The Western Literature Association has awarded Surabhi Balachander, '17, the J. Golden Taylor Award for her essay on poet Juan Felipe Herrera
Surabhi Balachander, '17, a member of the Lane Center staff and a current doctoral student at the University of Michigan, has won the Western Literature Association's (WLA) prize for best essay submitted to the annual WLA conference by a graduate student. The Taylor Award is named in honor of the WLA's first editor, who was also one of the association's founders and presidents.
Balachander served as Lane Center program coordinator before enrolling in Michigan's Language and Literature PhD program in the fall of 2018. Her research centers on rurality as an identity, specifically as it intersects with racial, ethnic, regional, and other identities, in American literature of the last one hundred years. A graduate student representative on the WLA Executive Council, Balachander's Taylor Award-winning essay considers former U.S. Poet Laureate Juan Felipe Herrera as a deeply environmental writer, though he has not widely been recognized as such.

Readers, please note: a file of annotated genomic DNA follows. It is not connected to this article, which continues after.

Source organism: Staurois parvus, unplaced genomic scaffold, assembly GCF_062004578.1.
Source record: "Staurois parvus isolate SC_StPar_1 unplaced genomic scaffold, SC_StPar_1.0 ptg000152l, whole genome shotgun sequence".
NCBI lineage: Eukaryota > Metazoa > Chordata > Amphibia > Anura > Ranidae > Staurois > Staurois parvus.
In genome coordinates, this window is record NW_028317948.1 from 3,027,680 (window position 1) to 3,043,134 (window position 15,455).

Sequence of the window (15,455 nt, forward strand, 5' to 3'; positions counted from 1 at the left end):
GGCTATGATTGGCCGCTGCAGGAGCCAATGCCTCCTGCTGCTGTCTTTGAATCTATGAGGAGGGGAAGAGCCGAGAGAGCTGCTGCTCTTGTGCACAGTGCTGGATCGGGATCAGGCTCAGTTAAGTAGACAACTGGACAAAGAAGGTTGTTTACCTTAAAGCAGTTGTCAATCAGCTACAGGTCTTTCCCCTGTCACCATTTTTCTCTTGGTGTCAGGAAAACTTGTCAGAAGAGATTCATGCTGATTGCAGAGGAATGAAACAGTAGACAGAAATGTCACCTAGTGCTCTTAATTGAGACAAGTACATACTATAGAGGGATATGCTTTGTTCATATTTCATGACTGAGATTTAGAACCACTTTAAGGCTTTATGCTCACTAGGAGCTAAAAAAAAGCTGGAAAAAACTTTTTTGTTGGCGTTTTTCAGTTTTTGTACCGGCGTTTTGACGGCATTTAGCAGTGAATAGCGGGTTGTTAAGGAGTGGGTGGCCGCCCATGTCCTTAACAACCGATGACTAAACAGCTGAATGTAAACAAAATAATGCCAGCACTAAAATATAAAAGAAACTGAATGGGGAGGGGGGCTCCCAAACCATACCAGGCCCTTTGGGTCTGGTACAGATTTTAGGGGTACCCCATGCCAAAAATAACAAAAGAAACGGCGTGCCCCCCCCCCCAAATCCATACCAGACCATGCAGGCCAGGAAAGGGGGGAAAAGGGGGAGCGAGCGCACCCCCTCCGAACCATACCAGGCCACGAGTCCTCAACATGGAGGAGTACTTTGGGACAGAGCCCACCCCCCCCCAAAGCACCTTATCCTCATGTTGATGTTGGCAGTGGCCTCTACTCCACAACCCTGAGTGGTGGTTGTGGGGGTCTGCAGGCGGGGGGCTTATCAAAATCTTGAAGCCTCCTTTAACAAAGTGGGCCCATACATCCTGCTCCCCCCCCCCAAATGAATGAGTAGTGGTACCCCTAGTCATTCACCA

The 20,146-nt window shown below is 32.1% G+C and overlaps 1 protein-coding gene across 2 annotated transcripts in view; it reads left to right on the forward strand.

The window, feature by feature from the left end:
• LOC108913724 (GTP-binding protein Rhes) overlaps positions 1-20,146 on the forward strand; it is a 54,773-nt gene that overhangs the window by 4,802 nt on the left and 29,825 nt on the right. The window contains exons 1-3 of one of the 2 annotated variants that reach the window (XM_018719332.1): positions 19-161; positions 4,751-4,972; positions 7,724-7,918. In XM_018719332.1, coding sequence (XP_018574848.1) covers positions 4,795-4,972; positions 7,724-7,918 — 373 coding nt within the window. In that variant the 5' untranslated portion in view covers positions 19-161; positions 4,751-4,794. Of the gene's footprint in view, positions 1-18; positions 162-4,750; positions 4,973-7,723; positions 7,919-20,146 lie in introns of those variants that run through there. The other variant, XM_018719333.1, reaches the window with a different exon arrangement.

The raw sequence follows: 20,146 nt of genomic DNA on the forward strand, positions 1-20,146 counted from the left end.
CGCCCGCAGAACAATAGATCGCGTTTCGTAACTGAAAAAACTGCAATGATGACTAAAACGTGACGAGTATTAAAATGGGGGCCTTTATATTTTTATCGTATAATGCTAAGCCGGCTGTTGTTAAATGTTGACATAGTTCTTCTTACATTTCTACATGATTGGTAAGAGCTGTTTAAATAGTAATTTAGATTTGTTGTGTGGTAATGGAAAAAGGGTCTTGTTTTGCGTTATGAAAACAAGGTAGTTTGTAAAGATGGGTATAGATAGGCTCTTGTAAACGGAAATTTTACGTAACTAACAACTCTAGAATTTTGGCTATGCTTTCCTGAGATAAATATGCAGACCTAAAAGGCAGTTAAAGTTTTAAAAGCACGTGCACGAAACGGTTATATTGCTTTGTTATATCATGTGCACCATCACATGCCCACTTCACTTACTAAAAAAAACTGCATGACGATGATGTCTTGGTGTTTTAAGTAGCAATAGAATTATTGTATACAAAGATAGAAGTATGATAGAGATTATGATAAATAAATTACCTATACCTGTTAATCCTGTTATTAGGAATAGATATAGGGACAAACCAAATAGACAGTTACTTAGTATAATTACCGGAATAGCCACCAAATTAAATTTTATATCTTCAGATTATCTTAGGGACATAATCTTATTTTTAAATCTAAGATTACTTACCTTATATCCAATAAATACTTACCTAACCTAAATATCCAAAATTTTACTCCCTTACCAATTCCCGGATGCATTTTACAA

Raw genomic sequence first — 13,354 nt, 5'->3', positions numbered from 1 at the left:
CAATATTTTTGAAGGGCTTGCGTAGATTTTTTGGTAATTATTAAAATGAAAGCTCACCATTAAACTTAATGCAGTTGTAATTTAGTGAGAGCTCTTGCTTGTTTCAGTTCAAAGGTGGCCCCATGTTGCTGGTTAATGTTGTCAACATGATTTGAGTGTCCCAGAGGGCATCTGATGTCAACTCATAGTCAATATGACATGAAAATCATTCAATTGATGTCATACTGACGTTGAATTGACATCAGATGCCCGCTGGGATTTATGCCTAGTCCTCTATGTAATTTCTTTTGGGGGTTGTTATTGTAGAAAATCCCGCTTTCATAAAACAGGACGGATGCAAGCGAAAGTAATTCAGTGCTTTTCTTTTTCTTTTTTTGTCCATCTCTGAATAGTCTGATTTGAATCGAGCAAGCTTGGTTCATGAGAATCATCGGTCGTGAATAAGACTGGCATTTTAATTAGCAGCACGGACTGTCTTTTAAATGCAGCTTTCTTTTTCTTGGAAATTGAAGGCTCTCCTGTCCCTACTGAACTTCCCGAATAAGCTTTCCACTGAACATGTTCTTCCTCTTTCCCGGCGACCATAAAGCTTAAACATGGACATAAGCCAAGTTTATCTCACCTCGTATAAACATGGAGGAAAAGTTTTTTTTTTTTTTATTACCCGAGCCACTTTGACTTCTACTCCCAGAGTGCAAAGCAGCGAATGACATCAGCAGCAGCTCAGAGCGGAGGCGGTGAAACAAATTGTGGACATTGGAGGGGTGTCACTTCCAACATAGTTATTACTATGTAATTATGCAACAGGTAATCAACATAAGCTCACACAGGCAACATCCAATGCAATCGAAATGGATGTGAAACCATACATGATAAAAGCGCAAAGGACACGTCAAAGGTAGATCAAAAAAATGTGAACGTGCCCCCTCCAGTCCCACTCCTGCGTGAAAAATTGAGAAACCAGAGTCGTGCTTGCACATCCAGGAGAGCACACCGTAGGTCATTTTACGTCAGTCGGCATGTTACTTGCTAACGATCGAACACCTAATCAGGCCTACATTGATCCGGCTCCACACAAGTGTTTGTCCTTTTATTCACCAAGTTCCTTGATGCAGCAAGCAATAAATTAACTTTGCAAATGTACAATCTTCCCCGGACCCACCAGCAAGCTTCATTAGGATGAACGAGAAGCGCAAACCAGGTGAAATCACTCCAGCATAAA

"I've been working on Juan Felipe Herrera's poetry since I was an undergraduate," Balachandar shared. "I think he's really underrated as an environmental writer, and the ways he presents intersections between agriculture and race are brilliant. I also chose to submit this paper to this year's WLA because he won the Distinguished Achievement Award from the organization," she continued.
The paper, titled "Border-Collapsers: Globalization and Anthropocene Assemblage in the Work of Juan Felipe Herrera," also examines the larger themes of capitalism, agriculture, and urbanization. As noted in the abstract, the essay argues that "Herrera remaps the West across national borders and offers a vision for place-based, but not localized, Anthropocene identity formation."